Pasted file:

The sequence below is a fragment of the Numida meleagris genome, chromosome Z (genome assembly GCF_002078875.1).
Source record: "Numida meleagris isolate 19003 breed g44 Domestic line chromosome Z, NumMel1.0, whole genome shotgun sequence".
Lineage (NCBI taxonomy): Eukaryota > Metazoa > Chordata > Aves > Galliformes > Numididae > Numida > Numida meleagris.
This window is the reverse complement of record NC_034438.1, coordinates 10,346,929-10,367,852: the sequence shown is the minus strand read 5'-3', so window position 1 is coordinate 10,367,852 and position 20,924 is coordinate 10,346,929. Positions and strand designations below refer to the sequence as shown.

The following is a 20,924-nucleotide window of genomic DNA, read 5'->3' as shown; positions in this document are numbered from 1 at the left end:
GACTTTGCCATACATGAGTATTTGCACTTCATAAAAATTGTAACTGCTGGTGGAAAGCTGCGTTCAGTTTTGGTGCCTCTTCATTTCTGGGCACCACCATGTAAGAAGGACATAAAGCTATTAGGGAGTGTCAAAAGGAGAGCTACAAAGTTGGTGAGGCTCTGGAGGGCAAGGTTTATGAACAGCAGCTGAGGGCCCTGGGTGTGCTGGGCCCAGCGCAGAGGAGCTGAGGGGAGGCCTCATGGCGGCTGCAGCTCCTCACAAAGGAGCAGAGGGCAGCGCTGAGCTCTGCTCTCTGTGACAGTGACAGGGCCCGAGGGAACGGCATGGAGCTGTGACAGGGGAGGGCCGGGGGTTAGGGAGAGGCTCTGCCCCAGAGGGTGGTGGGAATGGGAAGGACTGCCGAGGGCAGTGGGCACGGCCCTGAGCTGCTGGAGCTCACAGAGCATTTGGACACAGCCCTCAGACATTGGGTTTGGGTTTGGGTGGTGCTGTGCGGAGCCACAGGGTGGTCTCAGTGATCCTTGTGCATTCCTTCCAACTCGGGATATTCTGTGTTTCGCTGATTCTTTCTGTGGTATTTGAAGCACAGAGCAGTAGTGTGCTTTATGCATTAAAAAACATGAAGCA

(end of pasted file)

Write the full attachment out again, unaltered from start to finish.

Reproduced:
The sequence below is a fragment of the Numida meleagris genome, chromosome Z (genome assembly GCF_002078875.1).
Source record: "Numida meleagris isolate 19003 breed g44 Domestic line chromosome Z, NumMel1.0, whole genome shotgun sequence".
Lineage (NCBI taxonomy): Eukaryota > Metazoa > Chordata > Aves > Galliformes > Numididae > Numida > Numida meleagris.
This window is the reverse complement of record NC_034438.1, coordinates 10,346,929-10,367,852: the sequence shown is the minus strand read 5'-3', so window position 1 is coordinate 10,367,852 and position 20,924 is coordinate 10,346,929. Positions and strand designations below refer to the sequence as shown.

The following is a 20,924-nucleotide window of genomic DNA, read 5'->3' as shown; positions in this document are numbered from 1 at the left end:
GACTTTGCCATACATGAGTATTTGCACTTCATAAAAATTGTAACTGCTGGTGGAAAGCTGCGTTCAGTTTTGGTGCCTCTTCATTTCTGGGCACCACCATGTAAGAAGGACATAAAGCTATTAGGGAGTGTCAAAAGGAGAGCTACAAAGTTGGTGAGGCTCTGGAGGGCAAGGTTTATGAACAGCAGCTGAGGGCCCTGGGTGTGCTGGGCCCAGCGCAGAGGAGCTGAGGGGAGGCCTCATGGCGGCTGCAGCTCCTCACAAAGGAGCAGAGGGCAGCGCTGAGCTCTGCTCTCTGTGACAGTGACAGGGCCCGAGGGAACGGCATGGAGCTGTGACAGGGGAGGGCCGGGGGTTAGGGAGAGGCTCTGCCCCAGAGGGTGGTGGGAATGGGAAGGACTGCCGAGGGCAGTGGGCACGGCCCTGAGCTGCTGGAGCTCACAGAGCATTTGGACACAGCCCTCAGACATTGGGTTTGGGTTTGGGTGGTGCTGTGCGGAGCCACAGGGTGGTCTCAGTGATCCTTGTGCATTCCTTCCAACTCGGGATATTCTGTGTTTCGCTGATTCTTTCTGTGGTATTTGAAGCACAGAGCAGTAGTGTGCTTTATGCATTAAAAAACATGAAGCA